• ESB implementations aren’t for the faint of heart. It takes some expertise to plan and execute a successful hub.
  • ESB-based systems have an increase in network chatter since all interactions are back to the ESB via the network.
  • There are not many open source solutions for ESB implementation. MuleESB is the leading one for Java. Commercially, BizTalk, webMethods and TIBCO are available but extremely expensive, but also feature rich..
  • In larger IT organizations, an ESB implementation is usually confined to a small group and other groups tend to ignore it’s existence and continue to write logic straight into their projects, creating a silo approach of small isolated projects with duplicated logic and code.
  • ESB can create a bottle neck in larger organizations that have many projects running in parallel. The ESB team has to grow to meet the demand by other groups and service their requests.
  • An ESB doesn’t make sense if you have a small number of system interactions. For example, a product company with a single product and database doesn’t need an ESB implementation. Again, it goes back to what your visualization looks like. In this example, the diagram one be a single spoke and we are looking for the wagon wheel…
ESB, HUB, SOA… whatever you want to call it, it is all about the same thing. Reducing complexity, reduce cost of ownership, increase agility and provide easy integrations to make your IT organization successful.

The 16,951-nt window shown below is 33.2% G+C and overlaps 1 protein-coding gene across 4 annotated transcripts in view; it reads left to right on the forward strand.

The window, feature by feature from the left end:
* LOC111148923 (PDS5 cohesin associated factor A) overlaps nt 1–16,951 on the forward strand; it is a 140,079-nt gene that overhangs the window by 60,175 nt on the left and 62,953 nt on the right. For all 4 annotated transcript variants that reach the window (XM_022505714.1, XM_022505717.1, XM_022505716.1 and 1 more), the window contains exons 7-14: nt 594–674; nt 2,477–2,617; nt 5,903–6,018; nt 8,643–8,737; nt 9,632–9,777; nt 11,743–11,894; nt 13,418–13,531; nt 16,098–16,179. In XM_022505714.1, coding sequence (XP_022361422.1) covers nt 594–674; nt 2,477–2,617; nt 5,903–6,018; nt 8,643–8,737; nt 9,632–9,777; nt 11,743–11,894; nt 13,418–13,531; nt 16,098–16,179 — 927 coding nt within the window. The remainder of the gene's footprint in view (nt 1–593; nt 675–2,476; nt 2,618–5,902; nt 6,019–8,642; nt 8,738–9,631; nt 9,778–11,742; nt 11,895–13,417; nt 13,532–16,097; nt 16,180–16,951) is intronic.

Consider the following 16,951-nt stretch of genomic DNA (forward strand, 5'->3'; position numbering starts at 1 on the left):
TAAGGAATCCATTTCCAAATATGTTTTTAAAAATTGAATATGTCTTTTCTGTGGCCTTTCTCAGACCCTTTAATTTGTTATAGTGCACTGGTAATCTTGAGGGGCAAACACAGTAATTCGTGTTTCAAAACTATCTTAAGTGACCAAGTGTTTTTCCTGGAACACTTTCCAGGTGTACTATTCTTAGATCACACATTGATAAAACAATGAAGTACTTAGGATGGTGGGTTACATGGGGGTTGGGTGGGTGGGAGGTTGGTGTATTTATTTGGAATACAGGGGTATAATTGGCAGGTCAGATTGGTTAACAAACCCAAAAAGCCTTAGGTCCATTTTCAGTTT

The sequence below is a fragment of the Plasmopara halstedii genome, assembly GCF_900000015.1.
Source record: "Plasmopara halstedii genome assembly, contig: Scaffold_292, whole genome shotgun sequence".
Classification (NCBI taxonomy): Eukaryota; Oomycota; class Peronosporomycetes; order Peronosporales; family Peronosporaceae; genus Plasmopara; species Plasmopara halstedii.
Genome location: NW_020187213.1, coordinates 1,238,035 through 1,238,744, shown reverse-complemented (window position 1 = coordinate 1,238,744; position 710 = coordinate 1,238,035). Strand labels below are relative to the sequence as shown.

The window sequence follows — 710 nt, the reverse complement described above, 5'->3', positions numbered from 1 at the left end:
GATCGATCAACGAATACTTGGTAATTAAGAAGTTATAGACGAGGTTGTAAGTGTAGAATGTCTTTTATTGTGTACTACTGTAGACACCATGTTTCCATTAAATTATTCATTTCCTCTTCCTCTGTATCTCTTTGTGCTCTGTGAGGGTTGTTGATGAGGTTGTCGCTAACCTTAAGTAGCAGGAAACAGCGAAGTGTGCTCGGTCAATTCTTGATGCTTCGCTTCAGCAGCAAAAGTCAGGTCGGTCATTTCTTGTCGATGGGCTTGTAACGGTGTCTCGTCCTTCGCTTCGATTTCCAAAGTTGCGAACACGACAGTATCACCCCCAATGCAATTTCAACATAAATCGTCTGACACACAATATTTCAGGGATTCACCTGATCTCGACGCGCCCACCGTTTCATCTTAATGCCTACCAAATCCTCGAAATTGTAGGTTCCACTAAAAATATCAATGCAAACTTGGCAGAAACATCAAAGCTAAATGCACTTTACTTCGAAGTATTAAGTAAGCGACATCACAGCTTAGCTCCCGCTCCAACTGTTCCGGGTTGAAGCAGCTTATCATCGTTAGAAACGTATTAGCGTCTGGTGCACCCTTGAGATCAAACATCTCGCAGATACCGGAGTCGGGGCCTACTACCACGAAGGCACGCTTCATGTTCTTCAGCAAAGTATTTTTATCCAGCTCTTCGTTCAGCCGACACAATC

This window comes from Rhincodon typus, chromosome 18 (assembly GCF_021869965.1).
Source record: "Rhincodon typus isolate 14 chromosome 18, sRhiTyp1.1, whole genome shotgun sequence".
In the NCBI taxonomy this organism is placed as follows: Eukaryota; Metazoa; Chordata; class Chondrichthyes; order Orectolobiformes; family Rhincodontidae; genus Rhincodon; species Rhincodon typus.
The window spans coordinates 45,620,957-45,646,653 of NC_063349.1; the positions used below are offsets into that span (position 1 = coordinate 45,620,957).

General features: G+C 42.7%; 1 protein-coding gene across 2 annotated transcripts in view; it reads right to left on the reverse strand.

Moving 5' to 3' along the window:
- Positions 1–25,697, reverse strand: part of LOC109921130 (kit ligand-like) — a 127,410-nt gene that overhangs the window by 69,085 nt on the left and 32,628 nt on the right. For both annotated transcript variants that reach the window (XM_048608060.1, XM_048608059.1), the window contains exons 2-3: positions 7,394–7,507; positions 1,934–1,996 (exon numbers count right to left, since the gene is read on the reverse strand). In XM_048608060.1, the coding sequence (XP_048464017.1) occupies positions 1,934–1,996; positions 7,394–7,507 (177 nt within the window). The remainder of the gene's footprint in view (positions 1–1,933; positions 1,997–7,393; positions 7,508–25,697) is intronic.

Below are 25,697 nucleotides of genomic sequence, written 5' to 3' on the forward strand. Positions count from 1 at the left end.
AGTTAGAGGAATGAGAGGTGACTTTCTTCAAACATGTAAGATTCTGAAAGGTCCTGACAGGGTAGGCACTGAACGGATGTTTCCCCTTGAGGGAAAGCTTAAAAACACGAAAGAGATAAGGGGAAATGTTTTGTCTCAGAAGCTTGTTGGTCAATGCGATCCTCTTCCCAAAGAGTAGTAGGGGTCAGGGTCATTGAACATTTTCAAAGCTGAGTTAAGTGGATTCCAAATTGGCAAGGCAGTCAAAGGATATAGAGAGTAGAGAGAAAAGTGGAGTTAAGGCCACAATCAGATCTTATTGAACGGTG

Make your Web Services simple with Apache CXF and Spring

Have you ever just wanted to make Java Web Services so easy that you can whip one out in a few minutes, well here is your shot. Apache CXF and Spring make creating a Web Service almost stupid simple. I’ll get right to it.

First you need to configure CXF in your web application by adding a few lines to the web.xml.

CXFServlet

org.apache.cxf.transport.servlet.CXFServlet

CXFServlet
/ws/*

All this is doing is setting it up so that all requests for /ws/* to get routed to CXF. Now we need to include a new xml file for Spring to load.

<beans xmlns="http://www.springframework.org/schema/beans&quot;
xmlns:xsi=”http://www.w3.org/2001/XMLSchema-instance&#8221;
xmlns:context=”http://www.springframework.org/schema/context&#8221;
xmlns:cxf=”http://cxf.apache.org/core&#8221;
xmlns:jaxws=”http://cxf.apache.org/jaxws&#8221;
xsi:schemaLocation=”http://www.springframework.org/schema/beans
http://www.springframework.org/schema/beans/spring-beans-3.0.xsd
http://www.springframework.org/schema/context
http://www.springframework.org/schema/context/spring-context-3.0.xsd
http://cxf.apache.org/core
http://cxf.apache.org/schemas/core.xsd
http://cxf.apache.org/jaxws
http://cxf.apache.org/schemas/jaxws.xsd&#8221;
default-autowire=”byName”>


<bean id="aegisBean"
class=”org.apache.cxf.aegis.databinding.AegisDatabinding”
scope=”prototype”>

<bean id="jaxws-and-aegis-service-factory"
class=”org.apache.cxf.jaxws.support.JaxWsServiceFactoryBean”
scope=”prototype”>

<jaxws:endpoint id="applicationWebService"
implementorClass=”com.domain.services.impl.ApplicationServiceImpl”
implementor=”#applicationService”
address=”/applicationService”>